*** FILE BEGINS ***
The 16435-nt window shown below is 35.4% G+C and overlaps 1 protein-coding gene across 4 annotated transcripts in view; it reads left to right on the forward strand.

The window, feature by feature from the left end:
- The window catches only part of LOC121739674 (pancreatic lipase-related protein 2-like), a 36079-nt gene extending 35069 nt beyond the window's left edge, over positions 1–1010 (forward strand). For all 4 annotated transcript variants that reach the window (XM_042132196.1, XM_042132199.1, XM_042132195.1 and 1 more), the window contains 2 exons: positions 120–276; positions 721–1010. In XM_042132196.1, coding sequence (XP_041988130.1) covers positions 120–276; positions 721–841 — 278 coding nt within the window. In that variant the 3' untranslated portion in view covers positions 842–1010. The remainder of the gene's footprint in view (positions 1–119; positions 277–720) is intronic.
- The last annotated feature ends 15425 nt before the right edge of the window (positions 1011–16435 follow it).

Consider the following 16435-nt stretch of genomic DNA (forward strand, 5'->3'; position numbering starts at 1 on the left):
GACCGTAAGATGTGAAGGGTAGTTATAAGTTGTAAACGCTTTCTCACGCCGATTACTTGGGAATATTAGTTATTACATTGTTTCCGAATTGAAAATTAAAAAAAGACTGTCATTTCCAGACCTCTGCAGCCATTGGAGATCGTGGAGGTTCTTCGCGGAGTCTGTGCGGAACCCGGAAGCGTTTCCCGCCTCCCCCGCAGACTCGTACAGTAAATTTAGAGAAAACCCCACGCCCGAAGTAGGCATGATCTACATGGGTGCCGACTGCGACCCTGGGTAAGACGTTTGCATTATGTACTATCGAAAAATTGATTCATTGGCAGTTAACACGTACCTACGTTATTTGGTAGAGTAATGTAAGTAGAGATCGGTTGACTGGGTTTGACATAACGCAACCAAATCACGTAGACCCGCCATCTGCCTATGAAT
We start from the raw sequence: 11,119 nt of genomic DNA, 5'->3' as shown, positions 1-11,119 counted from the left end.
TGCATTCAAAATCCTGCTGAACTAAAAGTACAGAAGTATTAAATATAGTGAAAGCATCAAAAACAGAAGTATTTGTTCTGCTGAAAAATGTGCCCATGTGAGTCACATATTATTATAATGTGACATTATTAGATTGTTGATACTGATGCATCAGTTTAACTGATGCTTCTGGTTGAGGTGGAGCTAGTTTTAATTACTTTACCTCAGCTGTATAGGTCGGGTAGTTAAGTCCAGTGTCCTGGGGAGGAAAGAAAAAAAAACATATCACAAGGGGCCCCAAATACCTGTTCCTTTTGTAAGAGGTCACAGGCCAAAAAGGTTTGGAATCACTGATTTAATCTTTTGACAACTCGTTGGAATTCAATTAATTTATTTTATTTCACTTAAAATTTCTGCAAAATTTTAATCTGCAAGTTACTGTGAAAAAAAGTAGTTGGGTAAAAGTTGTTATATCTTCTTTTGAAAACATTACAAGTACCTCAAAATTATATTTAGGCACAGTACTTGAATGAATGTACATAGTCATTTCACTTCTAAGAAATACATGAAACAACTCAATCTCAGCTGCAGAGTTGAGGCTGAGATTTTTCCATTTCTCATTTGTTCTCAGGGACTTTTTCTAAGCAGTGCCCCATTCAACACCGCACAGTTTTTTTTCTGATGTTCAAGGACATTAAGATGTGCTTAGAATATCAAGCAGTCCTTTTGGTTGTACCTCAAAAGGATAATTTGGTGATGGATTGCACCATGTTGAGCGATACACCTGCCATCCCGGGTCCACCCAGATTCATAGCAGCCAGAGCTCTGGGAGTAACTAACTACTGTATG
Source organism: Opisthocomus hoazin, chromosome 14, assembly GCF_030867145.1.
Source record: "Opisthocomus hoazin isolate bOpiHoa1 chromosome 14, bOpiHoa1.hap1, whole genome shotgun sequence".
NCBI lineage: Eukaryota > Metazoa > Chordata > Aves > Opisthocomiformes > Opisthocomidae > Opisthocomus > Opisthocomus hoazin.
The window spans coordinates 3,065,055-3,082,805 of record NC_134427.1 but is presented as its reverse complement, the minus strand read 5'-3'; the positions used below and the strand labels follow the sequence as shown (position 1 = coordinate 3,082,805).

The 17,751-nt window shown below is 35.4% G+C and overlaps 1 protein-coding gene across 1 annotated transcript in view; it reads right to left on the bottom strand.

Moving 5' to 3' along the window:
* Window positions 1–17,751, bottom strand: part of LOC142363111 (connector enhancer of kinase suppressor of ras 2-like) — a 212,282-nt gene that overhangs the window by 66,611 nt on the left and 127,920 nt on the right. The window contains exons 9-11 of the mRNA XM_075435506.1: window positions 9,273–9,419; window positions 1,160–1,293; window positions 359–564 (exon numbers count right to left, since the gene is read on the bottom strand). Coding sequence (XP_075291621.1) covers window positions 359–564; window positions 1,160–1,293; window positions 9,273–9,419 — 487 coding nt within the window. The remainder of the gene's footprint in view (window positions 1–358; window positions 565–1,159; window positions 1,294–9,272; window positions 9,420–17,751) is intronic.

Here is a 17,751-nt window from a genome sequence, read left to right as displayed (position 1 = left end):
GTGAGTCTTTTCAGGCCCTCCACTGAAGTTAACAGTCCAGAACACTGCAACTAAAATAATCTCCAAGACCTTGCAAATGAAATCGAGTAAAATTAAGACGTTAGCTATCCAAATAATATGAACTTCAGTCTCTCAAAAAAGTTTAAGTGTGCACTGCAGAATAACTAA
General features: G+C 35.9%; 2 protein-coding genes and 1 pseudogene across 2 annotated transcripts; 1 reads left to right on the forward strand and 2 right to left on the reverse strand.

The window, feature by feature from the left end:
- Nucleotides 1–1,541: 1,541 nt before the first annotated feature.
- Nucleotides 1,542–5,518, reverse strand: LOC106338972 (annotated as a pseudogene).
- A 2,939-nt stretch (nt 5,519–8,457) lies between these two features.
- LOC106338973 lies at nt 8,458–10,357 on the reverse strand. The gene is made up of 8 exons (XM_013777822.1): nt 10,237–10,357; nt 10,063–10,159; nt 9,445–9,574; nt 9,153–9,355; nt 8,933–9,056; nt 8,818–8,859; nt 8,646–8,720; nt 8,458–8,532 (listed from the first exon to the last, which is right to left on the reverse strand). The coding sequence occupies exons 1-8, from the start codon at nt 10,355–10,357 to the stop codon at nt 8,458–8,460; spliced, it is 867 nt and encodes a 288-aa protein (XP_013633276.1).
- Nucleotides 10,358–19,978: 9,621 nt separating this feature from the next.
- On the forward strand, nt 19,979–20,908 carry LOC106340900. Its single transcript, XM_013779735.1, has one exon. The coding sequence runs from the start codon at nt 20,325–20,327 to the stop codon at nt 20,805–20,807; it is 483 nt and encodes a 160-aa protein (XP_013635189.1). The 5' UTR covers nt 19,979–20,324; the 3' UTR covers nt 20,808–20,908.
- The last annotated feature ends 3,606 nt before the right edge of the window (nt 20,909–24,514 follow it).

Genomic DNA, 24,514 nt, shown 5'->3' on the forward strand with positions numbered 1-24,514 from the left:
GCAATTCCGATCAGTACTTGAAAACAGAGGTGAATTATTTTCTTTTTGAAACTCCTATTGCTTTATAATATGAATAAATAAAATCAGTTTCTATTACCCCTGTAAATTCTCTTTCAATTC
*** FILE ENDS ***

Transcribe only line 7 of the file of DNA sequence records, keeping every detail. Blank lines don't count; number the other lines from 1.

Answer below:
We start from the raw sequence: 11,119 nt of genomic DNA, 5'->3' as shown, positions 1-11,119 counted from the left end.